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What Type of Rose Should I Plant?

Have you recently asked yourself this question: What type of rose should I plant? No matter how large or small your garden is, there’s always room for roses. You can add a vertical element to your garden with climbing roses, or accent sunny corners and borders with miniature roses. Potted roses make a great addition to patios and apartment balconies and even tabletops. A rose collection not only adds fragrance to your garden, but also an abundance of blooms for bouquets—so it’s no wonder you’re ready to get planting. What follows is our guide to deciding what type of rose will be the best fit for you.


Hybrid Teas have large, fragrant flowers on long stems - Ideal for use as an accent in your garden.

Hybrid teas

By far the most popular, these roses have large, fragrant flowers on long stems ideal for cutting. Tall, upright bush forms qualify them as ideal specimens or accents. They also work well in group plantings. Protect them where winters are severe.


A hardy cross between Hybrid Teas and Floribundas, these plants make excellent tall screens and provide an abundance of cut flowers. Some types bear one bloom per stem, others produce clusters.


Carefree, colorful plants bloom spring through fall. Low and bushy, they're naturally disease resistant and are considered the mainstays of the landscape. Use them in shrub borders, mixed perennial beds or in containers.

Climbing roses

Cover a fence, trellis or arbor by anchoring the graceful, long canes of these hardy selections. They'll grow to 20 feet and longer, perfect for framing an entry, accenting a pillar or wall, or even rambling down a slope.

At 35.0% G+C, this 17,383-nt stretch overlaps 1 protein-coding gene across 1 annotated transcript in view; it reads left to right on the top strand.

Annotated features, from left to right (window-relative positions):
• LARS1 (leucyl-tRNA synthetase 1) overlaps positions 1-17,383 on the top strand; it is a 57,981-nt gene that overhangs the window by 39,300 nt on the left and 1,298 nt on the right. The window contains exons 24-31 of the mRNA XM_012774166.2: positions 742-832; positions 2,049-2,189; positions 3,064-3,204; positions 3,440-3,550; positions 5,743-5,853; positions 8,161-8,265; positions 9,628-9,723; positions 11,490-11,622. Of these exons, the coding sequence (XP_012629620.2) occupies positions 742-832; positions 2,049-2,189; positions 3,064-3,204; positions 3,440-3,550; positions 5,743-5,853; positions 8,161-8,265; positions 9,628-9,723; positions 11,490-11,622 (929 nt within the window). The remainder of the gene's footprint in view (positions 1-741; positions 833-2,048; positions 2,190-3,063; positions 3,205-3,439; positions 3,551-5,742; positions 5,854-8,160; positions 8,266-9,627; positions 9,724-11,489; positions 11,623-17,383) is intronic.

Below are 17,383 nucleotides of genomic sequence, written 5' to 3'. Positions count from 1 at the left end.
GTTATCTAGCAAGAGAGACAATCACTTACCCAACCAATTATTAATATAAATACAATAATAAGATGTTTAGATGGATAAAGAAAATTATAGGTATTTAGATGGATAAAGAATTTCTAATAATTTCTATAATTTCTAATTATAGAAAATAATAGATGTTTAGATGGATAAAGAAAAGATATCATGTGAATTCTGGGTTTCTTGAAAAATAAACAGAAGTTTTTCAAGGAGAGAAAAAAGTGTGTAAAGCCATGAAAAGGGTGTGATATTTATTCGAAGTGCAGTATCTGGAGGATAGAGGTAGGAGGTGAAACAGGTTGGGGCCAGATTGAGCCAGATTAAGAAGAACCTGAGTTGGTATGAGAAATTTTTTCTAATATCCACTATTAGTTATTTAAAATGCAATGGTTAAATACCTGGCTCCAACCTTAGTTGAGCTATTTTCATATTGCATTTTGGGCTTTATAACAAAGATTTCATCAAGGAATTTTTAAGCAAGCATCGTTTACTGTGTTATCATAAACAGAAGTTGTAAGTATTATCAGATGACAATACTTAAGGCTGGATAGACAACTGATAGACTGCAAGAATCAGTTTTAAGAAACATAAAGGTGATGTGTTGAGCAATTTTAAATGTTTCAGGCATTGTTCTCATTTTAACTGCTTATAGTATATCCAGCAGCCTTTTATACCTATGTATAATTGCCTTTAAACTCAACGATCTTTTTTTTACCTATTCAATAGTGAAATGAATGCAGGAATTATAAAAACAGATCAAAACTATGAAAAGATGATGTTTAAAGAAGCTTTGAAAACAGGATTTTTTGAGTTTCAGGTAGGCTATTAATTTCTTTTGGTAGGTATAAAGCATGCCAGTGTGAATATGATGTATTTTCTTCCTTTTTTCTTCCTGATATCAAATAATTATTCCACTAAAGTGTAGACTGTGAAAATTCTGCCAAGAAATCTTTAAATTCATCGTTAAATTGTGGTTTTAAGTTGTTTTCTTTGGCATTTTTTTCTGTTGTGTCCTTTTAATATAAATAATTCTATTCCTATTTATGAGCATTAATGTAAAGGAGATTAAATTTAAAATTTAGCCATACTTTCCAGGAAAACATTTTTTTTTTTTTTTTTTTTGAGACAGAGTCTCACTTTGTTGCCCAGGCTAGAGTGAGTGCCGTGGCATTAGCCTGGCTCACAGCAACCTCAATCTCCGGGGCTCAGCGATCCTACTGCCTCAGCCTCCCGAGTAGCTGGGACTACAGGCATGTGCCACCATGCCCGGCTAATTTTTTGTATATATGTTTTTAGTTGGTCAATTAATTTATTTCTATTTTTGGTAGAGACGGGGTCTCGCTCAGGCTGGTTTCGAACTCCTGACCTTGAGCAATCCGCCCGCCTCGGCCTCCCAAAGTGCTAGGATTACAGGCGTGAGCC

Shrub roses

From low-growing groundcovers to hedge-type shrubs, these hardy roses offer low-maintenance, long-lasting beauty in a variety of landscape settings.

Patio tree roses

Perfect accents for small spaces, these roses provide extravagant color in an almost endless variety of uses. Try one as an accent for an entry, patio or landscape. Use several to line a walkway, drive or bed.


Upright, climbing and trailing forms mimic their bigger cousins. Miniatures are fun and easy to grow - you can even use them indoors in a bright window. Outdoors, plant them in containers or in groups in the garden. Stagger them in rows for a soft, rounded effect.

Type height spacing form

Hybrid Tea 2 - 6' 3 - 5' Upright
Grandiflora 3 - 6' 2 - 4' Spreading
Floribunda 2 - 3' 2 - 3' Low spreading
Shrub 2 - 8' 4 - 8' Varied
Patio 24 - 50' 2 - 3' Tree
Miniature 4 - 20" 6 - 12" Varied